- Action Comics #861, by Geoff Johns, Gary Frank & Jon Sibal (DC)
- Countdown to Final Crisis #13 of 52 (backwards), by Paul Dini, Tony Bedard, Keith Giffen, Tom Derenick & Wayne Faucher (DC)
- Countdown to Adventure #6 of 8, by Adam Beechen, Allan Goldman & Julio Ferreira, and Justin Gray, Fabrizio Fiorentino & Adam Dekraker (DC)
- The Death of the New Gods #5 of 8, by Jim Starlin, Matt Banning & Art Thibert (DC)
- Manhunter: Unleashed vol 4 TPB, by Marc Andreyko, Javier Pina, Fernando Blanco, Brad Walker & Robin Riggs (DC)
- Fantastic Four #553, by Dwayne McDuffie, Paul Pelletier & Rick Magyar (Marvel)
- Project Superpowers #0 of 6, by Alex, Ross, Jim Krueger, Doug Klauba & Stephen Sadowski (Dynamite)
Unleashed is the final of four collections of Marc Andreyko’s Manhunter, about a prosecutor who becomes a superhero who’s willing to kill the villains who escape the legal system. The series was acclaimed for its strong female hero who also had realistic flaws, such as being a chain smoker and divorced. But it didn’t sell very well and was cancelled. Fan outcry led to it being un-cancelled for a few more issues, which are collected here, but as of this writing it looks like its day really is over.
The main story in this volume involves Wonder Woman hiring Kate Spencer – Manhunter’s civilian identity – to defend her in a grand jury trial regarding her killing of Maxwell Lord. The motivation behind the killing is part of the ongoing brouhaha surrounding DC continually trying to reinvent itself this decade, and I won’t go into the details here. Fortunately, I don’t need to, since the story is nicely self-contained, and used as a vehicle for Manhunter to gain a better understanding of her place in the superhero community. The “B” story is about Manhunter’s friend and ally Cameron Chase dealing with an old enemy of her father’s kidnapping her sister, which is also fun.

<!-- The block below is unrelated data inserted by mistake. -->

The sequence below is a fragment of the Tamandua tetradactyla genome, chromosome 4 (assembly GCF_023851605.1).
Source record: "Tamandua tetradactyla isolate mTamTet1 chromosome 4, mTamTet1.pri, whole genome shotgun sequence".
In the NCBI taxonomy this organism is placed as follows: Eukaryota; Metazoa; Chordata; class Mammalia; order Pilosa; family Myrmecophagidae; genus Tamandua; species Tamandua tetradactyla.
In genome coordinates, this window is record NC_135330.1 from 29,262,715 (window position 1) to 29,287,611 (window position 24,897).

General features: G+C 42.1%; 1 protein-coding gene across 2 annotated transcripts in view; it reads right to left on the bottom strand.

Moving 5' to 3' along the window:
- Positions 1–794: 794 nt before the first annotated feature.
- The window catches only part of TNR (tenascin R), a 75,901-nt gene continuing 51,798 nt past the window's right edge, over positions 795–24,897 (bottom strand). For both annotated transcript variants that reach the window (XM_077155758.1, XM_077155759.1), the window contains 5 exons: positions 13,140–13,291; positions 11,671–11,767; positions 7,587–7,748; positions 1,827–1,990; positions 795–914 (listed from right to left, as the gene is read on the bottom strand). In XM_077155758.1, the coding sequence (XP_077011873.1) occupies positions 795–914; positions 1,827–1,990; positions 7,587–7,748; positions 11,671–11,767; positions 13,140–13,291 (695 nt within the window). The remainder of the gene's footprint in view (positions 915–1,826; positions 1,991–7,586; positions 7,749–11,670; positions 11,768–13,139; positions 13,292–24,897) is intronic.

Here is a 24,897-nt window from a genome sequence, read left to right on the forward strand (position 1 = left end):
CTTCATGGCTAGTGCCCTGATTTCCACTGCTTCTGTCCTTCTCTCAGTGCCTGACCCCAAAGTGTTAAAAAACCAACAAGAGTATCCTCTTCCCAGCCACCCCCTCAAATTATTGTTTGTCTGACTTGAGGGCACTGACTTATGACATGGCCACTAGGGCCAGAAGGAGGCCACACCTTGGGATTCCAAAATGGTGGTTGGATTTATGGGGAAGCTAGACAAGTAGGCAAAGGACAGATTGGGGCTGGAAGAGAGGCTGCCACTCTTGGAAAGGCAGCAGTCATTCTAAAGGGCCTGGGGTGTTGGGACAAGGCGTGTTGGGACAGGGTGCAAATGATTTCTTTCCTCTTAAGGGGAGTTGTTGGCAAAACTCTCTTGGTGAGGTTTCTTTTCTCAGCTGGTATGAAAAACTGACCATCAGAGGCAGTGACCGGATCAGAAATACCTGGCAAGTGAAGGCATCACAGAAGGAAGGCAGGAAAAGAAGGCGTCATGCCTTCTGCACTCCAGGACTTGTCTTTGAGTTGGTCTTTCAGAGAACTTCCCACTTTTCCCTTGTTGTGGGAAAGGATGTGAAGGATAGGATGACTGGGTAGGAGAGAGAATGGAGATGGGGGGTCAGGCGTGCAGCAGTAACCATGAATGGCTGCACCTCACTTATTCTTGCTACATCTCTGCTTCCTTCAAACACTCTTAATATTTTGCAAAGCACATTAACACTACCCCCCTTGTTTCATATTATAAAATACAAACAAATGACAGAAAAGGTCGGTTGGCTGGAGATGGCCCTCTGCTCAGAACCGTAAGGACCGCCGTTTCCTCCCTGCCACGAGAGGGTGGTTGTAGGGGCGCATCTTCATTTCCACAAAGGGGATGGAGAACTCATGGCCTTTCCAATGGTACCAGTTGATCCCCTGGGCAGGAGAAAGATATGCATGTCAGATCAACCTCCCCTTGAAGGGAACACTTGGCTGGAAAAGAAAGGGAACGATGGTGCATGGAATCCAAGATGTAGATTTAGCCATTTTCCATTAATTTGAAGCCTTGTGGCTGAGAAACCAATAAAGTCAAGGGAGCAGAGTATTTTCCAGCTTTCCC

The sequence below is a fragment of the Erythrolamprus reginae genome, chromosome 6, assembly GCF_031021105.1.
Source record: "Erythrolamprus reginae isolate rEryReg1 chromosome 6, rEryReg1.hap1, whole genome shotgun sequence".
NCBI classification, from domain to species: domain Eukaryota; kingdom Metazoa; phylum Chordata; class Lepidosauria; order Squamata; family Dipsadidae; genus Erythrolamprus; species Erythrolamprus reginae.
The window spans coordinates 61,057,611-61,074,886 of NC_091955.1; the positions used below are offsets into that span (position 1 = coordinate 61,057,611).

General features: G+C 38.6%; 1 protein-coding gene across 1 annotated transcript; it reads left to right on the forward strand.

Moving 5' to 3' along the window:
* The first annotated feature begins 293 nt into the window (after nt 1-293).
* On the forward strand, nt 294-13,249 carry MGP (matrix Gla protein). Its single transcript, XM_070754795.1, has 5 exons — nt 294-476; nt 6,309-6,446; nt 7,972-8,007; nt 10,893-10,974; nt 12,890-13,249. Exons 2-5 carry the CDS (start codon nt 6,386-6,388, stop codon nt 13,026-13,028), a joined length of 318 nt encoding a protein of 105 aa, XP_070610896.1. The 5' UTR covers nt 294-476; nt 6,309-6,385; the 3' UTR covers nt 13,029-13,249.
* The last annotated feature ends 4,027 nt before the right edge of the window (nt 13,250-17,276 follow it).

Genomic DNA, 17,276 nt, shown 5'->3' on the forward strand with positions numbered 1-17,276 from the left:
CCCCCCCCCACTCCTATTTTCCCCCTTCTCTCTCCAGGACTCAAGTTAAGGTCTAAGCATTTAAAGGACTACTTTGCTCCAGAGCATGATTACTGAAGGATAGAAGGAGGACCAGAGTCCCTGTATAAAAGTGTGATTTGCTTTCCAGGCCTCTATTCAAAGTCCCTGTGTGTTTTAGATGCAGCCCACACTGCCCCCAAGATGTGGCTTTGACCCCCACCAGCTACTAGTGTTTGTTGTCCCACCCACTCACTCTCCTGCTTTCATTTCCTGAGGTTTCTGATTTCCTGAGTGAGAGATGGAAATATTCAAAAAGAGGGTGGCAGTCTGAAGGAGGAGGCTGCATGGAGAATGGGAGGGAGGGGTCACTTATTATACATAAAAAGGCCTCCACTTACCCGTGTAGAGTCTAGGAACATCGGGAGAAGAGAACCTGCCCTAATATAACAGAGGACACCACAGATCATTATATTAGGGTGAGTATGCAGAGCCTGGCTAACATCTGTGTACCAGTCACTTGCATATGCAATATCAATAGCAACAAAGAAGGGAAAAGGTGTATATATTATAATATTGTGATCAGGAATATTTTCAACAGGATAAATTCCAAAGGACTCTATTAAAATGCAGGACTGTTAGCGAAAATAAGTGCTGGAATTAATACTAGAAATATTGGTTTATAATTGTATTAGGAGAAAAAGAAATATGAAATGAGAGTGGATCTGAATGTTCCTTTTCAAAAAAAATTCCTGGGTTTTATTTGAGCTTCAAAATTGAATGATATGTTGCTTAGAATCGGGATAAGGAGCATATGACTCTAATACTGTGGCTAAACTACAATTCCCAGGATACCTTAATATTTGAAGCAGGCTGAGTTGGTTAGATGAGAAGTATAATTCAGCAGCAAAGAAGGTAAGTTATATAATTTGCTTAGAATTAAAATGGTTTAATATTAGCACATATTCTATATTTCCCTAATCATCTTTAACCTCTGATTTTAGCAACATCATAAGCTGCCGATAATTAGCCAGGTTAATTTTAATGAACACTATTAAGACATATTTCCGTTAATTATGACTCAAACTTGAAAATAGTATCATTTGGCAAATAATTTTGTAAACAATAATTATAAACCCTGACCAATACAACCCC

The book definitely hit its stride in the third and fourth volumes, having seemed rather disjointed and heavy-handed in the first. I still wouldn’t characterize it as more than average superheroics, albeit with a little more reality injected into the story (Kate’s bad at keeping her identity a secret, and gets the stuffing beat out of her in some of the fights, for instance). Still, average has plenty of value and I’d probably read it if a new series came out. Which it could, since there are all sorts of loose threads at the end of this volume. But I’m doubtful that DC will give it another shot.
It seems like everyone wants to bring back a team of obscure heroes from yesteryear and put them in a modern context. J. Michael Straczynski’s doing The Twelve over at Marvel, and now Alex Ross is working the same angle, this time using many of the Nedor Comics characters that Alan Moore did in his Terra Obscura series of a few years back, as well as the original Daredevil.
The premise begins with the notion that Pandora’s Box was responsible for releasing both the evil of the Nazis in World War II, and the many superheroes who sprang up to fight it. One hero, the Fighting Yank, is charged with returning all the heroes to the box in the hopes that the evil with follow. Decades later, in the present day, he learns that he was apparently tricked, which I presume sets the stage for the release of the heroes from the box into the present day.
Like Straczynski’s comics, I’ve been disappointed with Ross’ books since Kingdom Come, mainly because of his stories’ tendencies to have very “uncompressed” storytelling – i.e., they’re slow-moving. And the payoff often doesn’t seem to live up to the grandiose set-up. While Ross’ art is always lovely, he often leaves the art chores to others. Project Superpowers leaves the art to Stephen Sadowski who’s got the skills to pull this off, but the textured feel of his pencils – which appear not to have been inked – and the bizarre coloring job which leaves every character with some peculiar highlights seem to undercut the four-color feel of the characters.
The story’s okay, with the feel of a tragedy unfolding in slow motion as the Fighting Yank essentially betrays his friends. But this issue’s just the prologue – presumably once the heroes are released the real story starts. The question is: What will it be, and will it be worth it?